One of the most decorated swimmers in the rich history of Harvard's storied program, Stephanie Wriede Morawski '92 enters her seventh year as the head coach of her alma mater. Morawski enters the 2003-04 season with a 38-16 overall record and a 28-15 Ivy League mark. She has seen the Crimson better its standing at the Ivy Leaguue championships in each of the past three seasons. Morawski saw her 2002-03 team place second at the Ivy League championships, which marked the highest finish by a Crimson team since 1995. The team set school records in the 50-yard backstroke, the 200-yard backstroke, the 200-yard medley relay, and the 200-yard freestyle relay and saw four swimmers — Michelle Bright, Emily Stapleton, Renée Paradise and Anna Fraser — win individual Ivy League championships. In addition to the team's success at the Ivy League level, Morawski saw her swimmers turn in nine NCAA provisional qualifying times and six United States national championship qualifying times. Before taking over as Harvard's head coach, Morawski had been an assistant coach with the Crimson for two years, working with former head coach Maura Costin Scalise '80. She played an integral part in Harvard's 1996 Ivy League championship as an assistant coach. Morawski complied a long list of accolades as a student-athlete before entering the coaching ranks. A former team captain, she is a two-time All-America selection and a three-time NCAA championships qualifier whose school-record time of 2:15.06 in the 200-yard breaststroke stands to this day. She helped Harvard to a combined dual meet record of 33-3 in her four years with the Crimson. Morawski also is a three-time Eastern champion, having won the 200-yard individual medley in 1991 and 1992 and the 200-yard freestyle in 1992. She qualified for the United States Olympic trials in 1988 and 1992 and received a world ranking in the 200-meter breaststroke in 1991. Morawski was the 1992 Eastern Women's Swimming League swimmer of the year after she accounted for 57 points in Harvard's championship effort. She shared the Radcliffe College Alumnae Association Award as Harvard's top female student-athlete. Before joining Harvard's coaching staff, Morawski had spent two years as an assistant aat The Peddie School in Hightstown, NJ. Morawski earned her undergraduate degree in economics from Harvard in 1992 and addes a master's degree from Harvard's Graduate School of Education in 1999.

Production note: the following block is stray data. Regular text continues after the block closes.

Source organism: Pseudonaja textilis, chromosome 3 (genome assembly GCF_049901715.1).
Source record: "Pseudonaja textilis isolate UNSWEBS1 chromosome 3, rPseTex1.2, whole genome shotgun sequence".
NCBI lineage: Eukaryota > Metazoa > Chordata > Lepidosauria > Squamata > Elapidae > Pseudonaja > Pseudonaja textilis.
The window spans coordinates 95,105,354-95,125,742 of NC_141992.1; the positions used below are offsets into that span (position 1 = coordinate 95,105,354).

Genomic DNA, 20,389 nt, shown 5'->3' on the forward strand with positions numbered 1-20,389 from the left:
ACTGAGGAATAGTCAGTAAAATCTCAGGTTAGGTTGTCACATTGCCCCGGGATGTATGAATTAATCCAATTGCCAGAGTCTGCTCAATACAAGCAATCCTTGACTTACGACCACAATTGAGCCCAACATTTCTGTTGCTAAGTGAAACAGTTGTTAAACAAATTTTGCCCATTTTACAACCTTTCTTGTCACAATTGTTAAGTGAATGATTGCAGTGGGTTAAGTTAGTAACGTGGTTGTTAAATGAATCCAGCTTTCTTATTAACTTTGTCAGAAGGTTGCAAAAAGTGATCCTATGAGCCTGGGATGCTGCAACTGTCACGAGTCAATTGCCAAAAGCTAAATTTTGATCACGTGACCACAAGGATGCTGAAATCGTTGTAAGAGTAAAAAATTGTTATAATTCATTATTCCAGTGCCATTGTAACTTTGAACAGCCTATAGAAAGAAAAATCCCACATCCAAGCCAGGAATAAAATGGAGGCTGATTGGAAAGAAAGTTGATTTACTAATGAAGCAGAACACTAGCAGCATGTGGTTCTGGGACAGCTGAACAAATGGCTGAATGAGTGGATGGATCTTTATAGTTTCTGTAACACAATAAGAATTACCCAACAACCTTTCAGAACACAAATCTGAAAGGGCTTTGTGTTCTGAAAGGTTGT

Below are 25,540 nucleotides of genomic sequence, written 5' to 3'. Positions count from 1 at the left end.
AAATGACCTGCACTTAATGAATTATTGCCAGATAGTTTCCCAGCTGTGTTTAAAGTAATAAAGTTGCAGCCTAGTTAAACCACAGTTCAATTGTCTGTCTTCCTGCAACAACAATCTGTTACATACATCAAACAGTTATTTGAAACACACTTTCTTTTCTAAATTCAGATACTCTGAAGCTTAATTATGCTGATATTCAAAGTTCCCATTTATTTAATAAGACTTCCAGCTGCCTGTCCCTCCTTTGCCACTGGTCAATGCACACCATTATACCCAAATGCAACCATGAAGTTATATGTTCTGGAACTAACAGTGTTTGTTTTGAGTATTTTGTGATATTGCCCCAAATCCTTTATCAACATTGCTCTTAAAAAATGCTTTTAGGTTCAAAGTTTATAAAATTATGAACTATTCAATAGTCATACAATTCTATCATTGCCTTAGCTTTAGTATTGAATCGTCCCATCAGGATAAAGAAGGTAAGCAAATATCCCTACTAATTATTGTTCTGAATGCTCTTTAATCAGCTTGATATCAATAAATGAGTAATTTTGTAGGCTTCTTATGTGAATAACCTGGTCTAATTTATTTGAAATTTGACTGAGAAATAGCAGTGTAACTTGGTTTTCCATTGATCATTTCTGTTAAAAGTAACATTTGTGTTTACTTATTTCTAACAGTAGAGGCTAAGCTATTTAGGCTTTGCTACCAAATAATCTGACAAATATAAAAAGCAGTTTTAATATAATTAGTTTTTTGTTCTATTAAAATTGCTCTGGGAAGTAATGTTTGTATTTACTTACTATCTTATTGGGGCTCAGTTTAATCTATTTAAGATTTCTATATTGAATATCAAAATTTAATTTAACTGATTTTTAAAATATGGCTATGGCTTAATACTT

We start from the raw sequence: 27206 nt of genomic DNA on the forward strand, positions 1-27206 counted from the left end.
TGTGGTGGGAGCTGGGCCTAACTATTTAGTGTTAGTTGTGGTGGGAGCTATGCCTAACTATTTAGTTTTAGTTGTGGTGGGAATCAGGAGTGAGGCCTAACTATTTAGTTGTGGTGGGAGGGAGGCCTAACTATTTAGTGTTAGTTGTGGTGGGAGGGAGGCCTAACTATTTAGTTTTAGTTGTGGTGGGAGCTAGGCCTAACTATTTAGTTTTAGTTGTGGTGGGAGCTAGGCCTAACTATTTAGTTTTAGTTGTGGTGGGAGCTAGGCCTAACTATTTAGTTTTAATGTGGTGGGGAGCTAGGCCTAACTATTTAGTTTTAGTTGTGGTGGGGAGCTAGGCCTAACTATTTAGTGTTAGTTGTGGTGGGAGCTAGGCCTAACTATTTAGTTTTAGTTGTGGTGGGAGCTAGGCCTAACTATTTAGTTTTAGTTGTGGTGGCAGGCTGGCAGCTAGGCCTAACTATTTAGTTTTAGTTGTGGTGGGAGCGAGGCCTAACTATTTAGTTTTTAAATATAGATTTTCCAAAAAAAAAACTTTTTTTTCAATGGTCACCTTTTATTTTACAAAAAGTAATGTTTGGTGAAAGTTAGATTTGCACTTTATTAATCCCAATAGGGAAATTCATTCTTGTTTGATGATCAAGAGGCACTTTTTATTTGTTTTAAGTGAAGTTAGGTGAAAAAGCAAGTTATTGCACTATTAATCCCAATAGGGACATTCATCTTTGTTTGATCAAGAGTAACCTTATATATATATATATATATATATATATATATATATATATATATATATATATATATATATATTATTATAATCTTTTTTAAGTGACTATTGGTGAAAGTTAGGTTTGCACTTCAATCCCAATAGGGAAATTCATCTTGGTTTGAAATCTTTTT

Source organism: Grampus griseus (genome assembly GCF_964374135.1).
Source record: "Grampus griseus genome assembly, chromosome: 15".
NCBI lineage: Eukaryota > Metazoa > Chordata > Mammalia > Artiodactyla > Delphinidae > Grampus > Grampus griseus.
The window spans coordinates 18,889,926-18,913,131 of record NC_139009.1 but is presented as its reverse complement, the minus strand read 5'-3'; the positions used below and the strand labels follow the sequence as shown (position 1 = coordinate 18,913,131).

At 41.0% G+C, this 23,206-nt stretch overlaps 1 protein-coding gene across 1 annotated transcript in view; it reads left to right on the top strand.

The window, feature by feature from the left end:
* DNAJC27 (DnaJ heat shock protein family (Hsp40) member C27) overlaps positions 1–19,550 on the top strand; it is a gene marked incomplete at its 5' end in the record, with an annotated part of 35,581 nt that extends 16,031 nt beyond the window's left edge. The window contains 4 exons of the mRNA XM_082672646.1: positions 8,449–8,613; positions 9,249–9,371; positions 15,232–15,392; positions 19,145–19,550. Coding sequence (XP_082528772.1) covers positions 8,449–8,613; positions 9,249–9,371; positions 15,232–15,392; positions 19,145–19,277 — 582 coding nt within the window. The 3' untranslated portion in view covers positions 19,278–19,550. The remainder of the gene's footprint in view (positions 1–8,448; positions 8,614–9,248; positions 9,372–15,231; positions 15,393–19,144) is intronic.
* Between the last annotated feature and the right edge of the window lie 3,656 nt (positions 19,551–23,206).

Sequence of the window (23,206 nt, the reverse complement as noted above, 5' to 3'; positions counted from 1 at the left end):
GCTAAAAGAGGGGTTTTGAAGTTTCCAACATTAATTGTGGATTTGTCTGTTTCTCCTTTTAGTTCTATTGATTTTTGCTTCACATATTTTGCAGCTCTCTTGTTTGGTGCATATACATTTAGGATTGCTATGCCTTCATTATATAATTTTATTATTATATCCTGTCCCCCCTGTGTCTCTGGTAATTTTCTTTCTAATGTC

Keith Miller enters his 13th season as a member of Harvard's coaching staff. He oversees both the women's and men's diving programs with the Crimson. In the past 10 seasons, Miller has seen Harvard women reach the finals at either the Ivy League or Eastern Women's Swimming League championships 31 times, while 29 men have accomplished the feat as part of the Eastern Intercollegiate Swimming League championships. Miller had two proteges win league championships in 2002-03 as Renée Paradise took the three-meter event at the Ivy League Championships, while Enrique Roy won the one-meter board, was second from three meters at the men's Eastern/Ivy League meet, qualifying for the NCAA championships in the process. Roy became the fourth of Miller's divers at Harvard to reach the NCAA championships, as Camila McClean '01, Kara Miller '97, and Craig Narveson '94 all reached the national stage. Narveson was a three-time honorable mention All-America selection. In addition to his work with Harvard's programs, Miller also has significant experience at the national and international levels. He was selected to coach at the 1994 and 1995 United States Olympic Festivals and was a member of the U.S. national team staff from 1995 to 1997. Miller coached the national team in Vienna and Rome in 1995 and traveled with the team to Torneo de Clavados in Mexico in 1996, to the World University Games in 1997, and to the Canada Cup in 1999. Miller is a 1982 graduate of Tufts University with a degree in Spanish literature. He also serves as the coach of the Charles River Diving club team. He lives in Waltham, MA, with his wife, Agnes, and children, Silvie, Tammy, and Danny.